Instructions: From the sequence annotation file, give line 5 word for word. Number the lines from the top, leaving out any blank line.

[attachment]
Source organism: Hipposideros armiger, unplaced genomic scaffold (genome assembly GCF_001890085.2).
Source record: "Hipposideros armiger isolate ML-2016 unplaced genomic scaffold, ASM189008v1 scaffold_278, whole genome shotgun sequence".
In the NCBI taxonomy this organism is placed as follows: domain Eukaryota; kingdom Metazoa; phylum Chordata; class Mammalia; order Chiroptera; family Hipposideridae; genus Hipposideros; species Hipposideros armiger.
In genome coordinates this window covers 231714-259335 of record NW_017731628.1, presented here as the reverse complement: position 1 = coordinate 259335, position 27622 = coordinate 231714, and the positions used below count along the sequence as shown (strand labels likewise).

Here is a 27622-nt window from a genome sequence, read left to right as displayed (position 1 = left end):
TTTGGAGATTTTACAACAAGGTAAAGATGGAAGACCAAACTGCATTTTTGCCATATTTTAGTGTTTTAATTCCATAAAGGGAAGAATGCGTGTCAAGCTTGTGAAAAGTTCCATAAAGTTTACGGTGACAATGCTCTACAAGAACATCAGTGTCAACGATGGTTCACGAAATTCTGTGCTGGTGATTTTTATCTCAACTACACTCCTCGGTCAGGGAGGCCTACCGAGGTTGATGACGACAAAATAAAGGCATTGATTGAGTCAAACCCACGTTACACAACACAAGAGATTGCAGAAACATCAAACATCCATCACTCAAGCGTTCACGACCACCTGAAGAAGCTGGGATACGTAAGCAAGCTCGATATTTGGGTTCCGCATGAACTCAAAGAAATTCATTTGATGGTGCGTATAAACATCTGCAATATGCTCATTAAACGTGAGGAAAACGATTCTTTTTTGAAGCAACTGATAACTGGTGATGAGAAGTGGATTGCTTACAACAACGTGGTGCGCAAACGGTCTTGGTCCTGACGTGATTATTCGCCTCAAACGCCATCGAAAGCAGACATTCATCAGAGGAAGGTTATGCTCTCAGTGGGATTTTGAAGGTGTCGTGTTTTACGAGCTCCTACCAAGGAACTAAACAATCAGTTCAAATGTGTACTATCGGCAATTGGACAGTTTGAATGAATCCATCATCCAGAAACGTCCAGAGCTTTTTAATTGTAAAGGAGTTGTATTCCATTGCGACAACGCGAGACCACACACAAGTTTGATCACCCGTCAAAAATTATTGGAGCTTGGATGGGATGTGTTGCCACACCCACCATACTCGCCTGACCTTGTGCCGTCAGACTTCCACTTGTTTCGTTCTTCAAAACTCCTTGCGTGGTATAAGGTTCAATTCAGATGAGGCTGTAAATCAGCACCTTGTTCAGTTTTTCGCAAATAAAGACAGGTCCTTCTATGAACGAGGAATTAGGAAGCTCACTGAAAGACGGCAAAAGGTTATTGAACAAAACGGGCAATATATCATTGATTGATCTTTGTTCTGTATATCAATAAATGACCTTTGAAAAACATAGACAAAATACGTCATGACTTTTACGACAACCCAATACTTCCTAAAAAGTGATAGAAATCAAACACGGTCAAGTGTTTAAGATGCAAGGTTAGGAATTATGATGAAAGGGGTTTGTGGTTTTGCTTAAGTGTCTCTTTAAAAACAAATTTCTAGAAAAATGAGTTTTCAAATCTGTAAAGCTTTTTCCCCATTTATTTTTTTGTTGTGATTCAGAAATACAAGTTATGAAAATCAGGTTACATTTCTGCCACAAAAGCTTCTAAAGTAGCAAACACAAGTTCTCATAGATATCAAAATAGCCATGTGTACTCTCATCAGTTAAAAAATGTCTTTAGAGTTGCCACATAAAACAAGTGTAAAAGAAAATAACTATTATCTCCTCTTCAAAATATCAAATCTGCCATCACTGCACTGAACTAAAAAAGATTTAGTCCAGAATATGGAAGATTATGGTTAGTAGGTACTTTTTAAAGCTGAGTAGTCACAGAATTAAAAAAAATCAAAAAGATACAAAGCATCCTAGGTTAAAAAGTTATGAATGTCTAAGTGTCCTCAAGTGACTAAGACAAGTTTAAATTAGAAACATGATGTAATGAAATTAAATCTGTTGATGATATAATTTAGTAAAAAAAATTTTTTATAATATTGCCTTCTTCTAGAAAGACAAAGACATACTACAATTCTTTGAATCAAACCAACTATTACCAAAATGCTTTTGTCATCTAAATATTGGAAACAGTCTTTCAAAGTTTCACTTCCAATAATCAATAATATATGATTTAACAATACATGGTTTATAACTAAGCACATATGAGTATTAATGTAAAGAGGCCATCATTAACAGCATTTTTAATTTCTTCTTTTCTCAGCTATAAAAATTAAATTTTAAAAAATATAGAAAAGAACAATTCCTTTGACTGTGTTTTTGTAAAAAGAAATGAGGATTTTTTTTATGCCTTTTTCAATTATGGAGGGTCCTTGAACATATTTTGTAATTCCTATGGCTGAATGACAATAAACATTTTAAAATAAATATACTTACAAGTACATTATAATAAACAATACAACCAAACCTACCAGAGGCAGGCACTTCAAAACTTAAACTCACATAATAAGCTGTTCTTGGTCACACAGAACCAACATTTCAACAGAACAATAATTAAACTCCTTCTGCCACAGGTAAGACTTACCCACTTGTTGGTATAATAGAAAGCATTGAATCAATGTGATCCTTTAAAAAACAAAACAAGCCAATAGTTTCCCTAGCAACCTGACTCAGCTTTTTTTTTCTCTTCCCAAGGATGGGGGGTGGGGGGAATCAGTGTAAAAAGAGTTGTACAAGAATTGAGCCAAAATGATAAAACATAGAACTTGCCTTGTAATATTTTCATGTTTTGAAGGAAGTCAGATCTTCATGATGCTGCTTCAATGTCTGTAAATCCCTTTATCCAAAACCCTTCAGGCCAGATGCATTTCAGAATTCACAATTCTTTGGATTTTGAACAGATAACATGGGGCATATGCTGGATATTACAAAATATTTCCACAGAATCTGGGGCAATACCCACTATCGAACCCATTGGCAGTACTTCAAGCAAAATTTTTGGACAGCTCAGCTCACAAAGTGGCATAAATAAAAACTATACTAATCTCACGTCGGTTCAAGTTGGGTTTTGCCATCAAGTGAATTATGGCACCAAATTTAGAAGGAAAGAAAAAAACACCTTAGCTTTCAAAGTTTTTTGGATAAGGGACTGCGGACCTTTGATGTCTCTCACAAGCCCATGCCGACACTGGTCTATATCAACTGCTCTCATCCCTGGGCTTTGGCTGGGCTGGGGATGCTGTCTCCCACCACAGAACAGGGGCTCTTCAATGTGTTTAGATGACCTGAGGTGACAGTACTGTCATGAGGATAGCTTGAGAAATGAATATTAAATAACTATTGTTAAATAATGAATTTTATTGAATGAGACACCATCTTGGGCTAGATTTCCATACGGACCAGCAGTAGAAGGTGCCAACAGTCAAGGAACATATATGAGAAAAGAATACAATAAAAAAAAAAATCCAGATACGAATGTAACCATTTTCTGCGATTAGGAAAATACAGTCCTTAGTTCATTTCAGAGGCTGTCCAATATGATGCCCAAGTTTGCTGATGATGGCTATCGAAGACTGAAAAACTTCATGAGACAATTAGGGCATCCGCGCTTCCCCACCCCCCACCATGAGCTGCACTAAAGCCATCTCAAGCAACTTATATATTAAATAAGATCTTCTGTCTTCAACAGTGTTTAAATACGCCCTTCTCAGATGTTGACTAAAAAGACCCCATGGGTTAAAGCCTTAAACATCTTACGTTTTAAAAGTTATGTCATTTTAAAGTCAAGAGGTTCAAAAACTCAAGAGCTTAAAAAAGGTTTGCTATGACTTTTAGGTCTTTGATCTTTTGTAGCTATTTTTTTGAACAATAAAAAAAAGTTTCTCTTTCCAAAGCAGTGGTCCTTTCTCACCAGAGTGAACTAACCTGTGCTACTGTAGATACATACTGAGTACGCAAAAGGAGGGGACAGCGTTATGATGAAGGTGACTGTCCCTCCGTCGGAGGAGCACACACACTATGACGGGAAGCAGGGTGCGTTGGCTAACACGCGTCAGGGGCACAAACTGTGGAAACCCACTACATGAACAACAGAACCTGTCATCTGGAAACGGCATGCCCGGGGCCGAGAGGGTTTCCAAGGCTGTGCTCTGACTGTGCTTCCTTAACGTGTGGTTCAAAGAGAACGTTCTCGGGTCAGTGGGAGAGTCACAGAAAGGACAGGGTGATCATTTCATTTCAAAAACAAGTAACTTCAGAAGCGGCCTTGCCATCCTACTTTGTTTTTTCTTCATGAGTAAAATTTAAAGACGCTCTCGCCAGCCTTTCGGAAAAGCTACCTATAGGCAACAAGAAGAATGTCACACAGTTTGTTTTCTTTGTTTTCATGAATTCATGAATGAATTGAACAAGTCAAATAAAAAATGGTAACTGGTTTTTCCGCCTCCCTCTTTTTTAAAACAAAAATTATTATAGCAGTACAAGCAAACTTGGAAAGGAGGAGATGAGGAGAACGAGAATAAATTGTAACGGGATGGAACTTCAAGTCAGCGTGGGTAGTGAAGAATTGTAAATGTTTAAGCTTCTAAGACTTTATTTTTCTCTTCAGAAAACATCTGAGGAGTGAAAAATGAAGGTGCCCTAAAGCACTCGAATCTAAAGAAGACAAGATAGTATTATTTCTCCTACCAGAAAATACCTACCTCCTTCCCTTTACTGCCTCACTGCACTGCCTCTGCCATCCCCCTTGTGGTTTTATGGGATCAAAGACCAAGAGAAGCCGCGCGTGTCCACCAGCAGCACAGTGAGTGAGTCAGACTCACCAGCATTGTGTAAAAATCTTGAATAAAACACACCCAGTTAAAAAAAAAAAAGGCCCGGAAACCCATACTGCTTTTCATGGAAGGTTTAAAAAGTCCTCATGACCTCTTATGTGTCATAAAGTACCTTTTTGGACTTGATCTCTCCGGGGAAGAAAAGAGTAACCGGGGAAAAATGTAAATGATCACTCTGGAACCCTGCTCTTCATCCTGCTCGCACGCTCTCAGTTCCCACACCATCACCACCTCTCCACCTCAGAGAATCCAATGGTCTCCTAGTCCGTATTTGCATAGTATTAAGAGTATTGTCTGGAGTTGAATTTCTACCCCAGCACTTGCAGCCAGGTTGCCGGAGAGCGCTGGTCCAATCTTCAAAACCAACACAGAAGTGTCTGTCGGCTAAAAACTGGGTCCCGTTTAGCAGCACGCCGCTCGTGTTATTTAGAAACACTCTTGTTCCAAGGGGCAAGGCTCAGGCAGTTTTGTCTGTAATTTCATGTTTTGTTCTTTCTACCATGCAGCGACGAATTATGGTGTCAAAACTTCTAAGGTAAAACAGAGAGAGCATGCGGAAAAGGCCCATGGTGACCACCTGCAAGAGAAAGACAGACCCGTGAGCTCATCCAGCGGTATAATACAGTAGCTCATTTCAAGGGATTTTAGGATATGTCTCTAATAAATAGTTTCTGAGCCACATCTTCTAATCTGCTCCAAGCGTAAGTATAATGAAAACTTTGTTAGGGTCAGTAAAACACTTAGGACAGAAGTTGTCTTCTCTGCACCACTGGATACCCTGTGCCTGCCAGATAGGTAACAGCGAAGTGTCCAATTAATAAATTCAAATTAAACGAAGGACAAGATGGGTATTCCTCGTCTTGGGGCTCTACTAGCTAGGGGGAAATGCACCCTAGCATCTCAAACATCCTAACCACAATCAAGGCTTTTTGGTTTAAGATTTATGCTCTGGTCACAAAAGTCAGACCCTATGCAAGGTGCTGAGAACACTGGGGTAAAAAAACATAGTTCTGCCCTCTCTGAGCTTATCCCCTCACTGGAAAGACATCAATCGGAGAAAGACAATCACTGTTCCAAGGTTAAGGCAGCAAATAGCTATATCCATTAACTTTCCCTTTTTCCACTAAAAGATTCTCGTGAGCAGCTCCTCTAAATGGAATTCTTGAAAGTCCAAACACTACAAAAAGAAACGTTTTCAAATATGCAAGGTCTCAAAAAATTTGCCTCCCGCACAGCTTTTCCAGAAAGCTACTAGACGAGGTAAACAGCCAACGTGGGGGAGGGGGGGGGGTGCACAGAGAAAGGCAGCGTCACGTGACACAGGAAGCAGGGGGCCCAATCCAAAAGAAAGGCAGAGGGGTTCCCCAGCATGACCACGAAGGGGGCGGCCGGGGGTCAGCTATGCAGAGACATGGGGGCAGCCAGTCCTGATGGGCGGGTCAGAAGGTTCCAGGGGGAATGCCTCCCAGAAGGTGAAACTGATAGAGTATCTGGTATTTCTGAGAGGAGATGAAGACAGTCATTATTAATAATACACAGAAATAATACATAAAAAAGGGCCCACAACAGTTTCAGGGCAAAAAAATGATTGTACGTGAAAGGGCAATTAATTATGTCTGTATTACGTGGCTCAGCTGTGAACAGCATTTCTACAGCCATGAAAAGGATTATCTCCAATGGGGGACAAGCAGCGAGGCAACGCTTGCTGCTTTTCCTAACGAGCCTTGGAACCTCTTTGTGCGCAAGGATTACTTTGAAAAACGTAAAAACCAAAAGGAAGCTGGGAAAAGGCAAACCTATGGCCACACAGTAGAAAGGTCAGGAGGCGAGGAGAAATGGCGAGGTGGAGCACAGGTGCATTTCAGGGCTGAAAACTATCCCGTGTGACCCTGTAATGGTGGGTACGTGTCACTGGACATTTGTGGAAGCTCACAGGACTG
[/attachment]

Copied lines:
Here is a 27622-nt window from a genome sequence, read left to right as displayed (position 1 = left end):